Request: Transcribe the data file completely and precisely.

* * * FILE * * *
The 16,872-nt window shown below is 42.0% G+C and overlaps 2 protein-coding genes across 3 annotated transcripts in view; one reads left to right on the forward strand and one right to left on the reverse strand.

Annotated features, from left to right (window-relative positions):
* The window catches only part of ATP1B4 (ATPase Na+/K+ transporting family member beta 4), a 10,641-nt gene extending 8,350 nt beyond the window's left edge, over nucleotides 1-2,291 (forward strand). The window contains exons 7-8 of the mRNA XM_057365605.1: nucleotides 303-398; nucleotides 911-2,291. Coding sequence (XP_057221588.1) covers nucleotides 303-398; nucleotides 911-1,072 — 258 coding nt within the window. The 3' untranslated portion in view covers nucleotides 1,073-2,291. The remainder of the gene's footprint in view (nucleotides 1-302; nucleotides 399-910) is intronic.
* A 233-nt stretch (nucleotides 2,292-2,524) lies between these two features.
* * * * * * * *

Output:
The 16,872-nt window shown below is 42.0% G+C and overlaps 2 protein-coding genes across 3 annotated transcripts in view; one reads left to right on the forward strand and one right to left on the reverse strand.

Annotated features, from left to right (window-relative positions):
* The window catches only part of ATP1B4 (ATPase Na+/K+ transporting family member beta 4), a 10,641-nt gene extending 8,350 nt beyond the window's left edge, over nucleotides 1-2,291 (forward strand). The window contains exons 7-8 of the mRNA XM_057365605.1: nucleotides 303-398; nucleotides 911-2,291. Coding sequence (XP_057221588.1) covers nucleotides 303-398; nucleotides 911-1,072 — 258 coding nt within the window. The 3' untranslated portion in view covers nucleotides 1,073-2,291. The remainder of the gene's footprint in view (nucleotides 1-302; nucleotides 399-910) is intronic.
* A 233-nt stretch (nucleotides 2,292-2,524) lies between these two features.